Prior to Saturday evenings game in Calabria, a Juventus victory was widely anticipated. However, come the end of 90 minutes, the Bianconeri will perhaps feel somewhat relieved to leave with a point given how the game unfolded.
A lacklustre performance from Andrea Pirlo’s men was compounded by some questionable officiating and an offside VAR decision that again left you questioning how the technology is being implemented. Those decisions aside, the main focus remains on Juve’s display and how the team are progressing under their novice tactician.
On reflection, Pirlo will perhaps feel he contributed to his side’s troubles. His starting XI contained four summer signings and two players from the u23’s, the team was unrecognisable so a lack of cohesion was certainly expected but did he have many alternate options? Aaron Ramsey was out of action, Paulo Dybala and Federico Bernardeschi had only returned from injury in the week, while Weston Mckennie and Cristiano Ronaldo are isolating as a result of contracting COVID19 and Alex Sandro remains on the treatment table.
Add to the mix that a number of the other players available would have only returned late in the week after completing an intense two weeks with their respective national teams. Then all of a sudden, a trip to Crotone was made increasingly difficult. The fact remains that The Old Lady had more than enough quality available to dispatch of Giovanni’s Stroppa’s side, but a mistimed Leonardo Bonucci tackle gave the hosts the early boost they needed and before the visitors could settle, they were already chasing an equaliser.
Juventus are still finding their feet under Mister Pirlo, these types of results are likely to be a common occurrence this campaign. The former Italian midfield player is trying to implement a completely new style of play whilst having little to no time training time to work on the tactical details. Pirlo is effectively having to use the real season as his pre-season. The unprecedented circumstances of 2020 meant less preparation time and as a further consequence there is an overly pact fixture schedule, resulting in less time on the pitches at Continassa.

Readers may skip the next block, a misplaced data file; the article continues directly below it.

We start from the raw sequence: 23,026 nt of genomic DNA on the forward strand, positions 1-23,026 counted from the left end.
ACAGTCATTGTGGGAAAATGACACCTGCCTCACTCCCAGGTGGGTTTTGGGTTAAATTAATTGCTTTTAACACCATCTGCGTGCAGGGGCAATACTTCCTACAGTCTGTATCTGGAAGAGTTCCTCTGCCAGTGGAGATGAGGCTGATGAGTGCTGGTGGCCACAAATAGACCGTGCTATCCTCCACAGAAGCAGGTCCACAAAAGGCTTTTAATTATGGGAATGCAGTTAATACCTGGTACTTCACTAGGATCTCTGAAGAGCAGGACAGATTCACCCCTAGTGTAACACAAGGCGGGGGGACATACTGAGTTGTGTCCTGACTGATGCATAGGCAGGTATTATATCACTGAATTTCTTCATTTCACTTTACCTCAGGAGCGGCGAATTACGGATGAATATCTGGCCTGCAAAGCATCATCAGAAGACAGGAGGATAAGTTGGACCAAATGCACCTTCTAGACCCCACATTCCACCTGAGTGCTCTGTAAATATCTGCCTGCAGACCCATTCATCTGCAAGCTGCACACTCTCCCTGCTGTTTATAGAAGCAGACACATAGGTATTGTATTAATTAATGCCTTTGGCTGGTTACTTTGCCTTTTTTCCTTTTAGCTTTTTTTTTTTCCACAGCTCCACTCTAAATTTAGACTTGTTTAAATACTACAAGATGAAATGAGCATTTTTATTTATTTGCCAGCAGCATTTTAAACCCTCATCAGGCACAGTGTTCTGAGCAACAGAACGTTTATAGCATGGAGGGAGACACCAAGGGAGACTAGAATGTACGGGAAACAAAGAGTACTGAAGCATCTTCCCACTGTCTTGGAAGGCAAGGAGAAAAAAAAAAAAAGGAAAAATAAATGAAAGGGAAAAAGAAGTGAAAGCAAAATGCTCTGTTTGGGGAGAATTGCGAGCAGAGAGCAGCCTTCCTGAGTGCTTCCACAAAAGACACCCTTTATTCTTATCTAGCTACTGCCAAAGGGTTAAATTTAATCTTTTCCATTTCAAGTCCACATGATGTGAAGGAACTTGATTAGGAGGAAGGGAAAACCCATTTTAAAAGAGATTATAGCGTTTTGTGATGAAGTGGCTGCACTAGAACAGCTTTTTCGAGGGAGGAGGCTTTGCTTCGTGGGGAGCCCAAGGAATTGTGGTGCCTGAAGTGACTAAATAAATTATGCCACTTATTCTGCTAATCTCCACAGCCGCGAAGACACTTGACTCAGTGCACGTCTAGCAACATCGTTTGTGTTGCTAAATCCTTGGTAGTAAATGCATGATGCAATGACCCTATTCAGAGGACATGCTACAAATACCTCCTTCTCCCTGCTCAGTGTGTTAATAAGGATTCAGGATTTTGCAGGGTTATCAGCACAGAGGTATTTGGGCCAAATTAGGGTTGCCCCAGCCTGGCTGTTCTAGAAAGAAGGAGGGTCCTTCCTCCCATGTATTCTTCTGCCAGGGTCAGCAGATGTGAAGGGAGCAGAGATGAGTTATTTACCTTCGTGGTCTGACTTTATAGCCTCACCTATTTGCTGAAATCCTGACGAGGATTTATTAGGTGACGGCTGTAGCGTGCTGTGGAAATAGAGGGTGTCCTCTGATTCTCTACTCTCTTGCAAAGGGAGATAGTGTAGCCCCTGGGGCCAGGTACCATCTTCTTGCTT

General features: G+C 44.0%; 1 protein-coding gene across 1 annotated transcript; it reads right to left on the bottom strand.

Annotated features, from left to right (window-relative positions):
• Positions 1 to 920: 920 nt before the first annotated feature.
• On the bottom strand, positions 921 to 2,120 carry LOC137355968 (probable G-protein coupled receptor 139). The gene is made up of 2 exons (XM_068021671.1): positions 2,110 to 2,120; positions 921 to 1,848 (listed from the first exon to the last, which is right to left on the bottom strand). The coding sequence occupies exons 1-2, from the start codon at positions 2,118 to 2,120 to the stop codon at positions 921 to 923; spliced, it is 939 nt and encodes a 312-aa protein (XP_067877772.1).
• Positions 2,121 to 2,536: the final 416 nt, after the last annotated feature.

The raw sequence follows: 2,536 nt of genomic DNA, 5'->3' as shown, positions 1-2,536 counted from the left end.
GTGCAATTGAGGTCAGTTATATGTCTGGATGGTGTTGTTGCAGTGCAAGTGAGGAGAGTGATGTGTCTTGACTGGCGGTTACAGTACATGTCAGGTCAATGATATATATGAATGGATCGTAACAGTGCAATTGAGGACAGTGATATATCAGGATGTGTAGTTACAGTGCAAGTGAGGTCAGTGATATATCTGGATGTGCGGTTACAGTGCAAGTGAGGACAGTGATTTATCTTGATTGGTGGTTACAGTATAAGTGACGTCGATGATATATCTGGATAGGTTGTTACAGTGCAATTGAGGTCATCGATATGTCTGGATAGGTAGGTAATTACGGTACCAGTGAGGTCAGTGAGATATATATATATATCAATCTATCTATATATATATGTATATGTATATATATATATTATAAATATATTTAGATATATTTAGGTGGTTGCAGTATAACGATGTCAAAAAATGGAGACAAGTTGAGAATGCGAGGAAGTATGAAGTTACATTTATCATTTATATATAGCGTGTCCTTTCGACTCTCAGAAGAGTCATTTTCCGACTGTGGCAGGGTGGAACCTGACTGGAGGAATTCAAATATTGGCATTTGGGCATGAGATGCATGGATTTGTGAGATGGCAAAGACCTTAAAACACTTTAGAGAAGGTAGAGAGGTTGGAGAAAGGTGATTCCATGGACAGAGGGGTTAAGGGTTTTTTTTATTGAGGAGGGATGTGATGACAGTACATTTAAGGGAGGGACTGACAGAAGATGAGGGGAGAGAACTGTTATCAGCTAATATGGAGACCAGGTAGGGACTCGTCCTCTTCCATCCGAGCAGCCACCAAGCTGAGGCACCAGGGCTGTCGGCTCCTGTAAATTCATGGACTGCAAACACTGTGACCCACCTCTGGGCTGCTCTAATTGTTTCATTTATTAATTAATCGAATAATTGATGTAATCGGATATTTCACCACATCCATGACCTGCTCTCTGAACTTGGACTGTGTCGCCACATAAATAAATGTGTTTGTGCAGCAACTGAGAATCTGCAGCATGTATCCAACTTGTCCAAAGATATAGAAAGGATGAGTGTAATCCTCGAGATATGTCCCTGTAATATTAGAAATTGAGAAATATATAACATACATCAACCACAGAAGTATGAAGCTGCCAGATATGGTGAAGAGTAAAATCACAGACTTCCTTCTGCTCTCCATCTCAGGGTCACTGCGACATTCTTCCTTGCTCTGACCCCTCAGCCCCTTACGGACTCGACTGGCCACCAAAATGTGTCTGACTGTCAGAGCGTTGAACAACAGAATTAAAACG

Reduced training hours and having to use matches to find balance in your side is far from ideal, even more so for a first time coach like Pirlo. The subject of balance is key. There was an apparent lack of it against Roma and although the line-up against Crotone appeared better equipped it wasn’t a problem that was likely to disappear in the space of a couple of weeks.
We have already seen the ideas behind Il Maestro’s vision for this Juve. A hybrid system depending on the phase of the game with a commitment to collective football, purposeful play and an attempt to control their opponents. Until these ideas come to fruition there will be holes in Juve’s game, specifically in transition where they have shown a real vulnerability to the counter.
The right side defensive partnership between Danilo and Leonardo Bonnuci is a concern. Pirlo has a very specific role in mind for the Brazilian. At times as a third centre back or as a more orthodox right back but also stepping into midfield to create an additional centre. If Danilo’s movements are timed incorrectly it leaves Bonucci exposed, Leo then becomes a target for the opposition. Crotone made the most of the open space down their left, with debutant Federico Chiesa positioned high and being supported by Danilo one pass behind the Juventus pair left the experienced Bonucci in situations he is far from comfortable defending.
The Bianconeri conceded more space on the Stadio Ezio Scida pitch that Pirlo would like, the gaps between Juve’s defensive lines were not tight enough allowing dangerous forward passes into attacking areas. If they are to commit to pressing, then they must push higher up the pitch.
Of course, a second consecutive away game playing a period of time with 10 men is detrimental but Pirlo’s players again showed bravery in risking the result. Not content with a draw they pushed for three points – as they did in Rome – and they were literally centimetres away from making it happen.
Dejan Kulusevki again played a key role and was behind all of Juve’s best attacks in the first hour of the match. The Swede fits perfectly with Pirlo’s ideas, accompanied by the likes of Alvaro Morata, Federico Chiesa – who made a promising start - and of course Ronaldo, they offer Juve the attacking verticality Pirlo desires. The midfield combination of Arthur and Rodrigo Bentancur showed glimpses of the technical quality that pairing will bring, even if the Brazilian does need to play forward quicker. All of this and a certain number 10 has yet to feature.
At this point it is easy to question Pirlo, but he should be commended for his approach and reasonable start. He has ambitious plans for how he wants Juventus to play and he is not hiding away from them. Pirlo is placing faith in young players and committing to attacking football, the Turin giants are on an interesting journey under their former player and the fans should enjoy the ride. Another opportunity soon approaches with attention quickly turning to the Champions League and a visit to Kiev on Tuesday.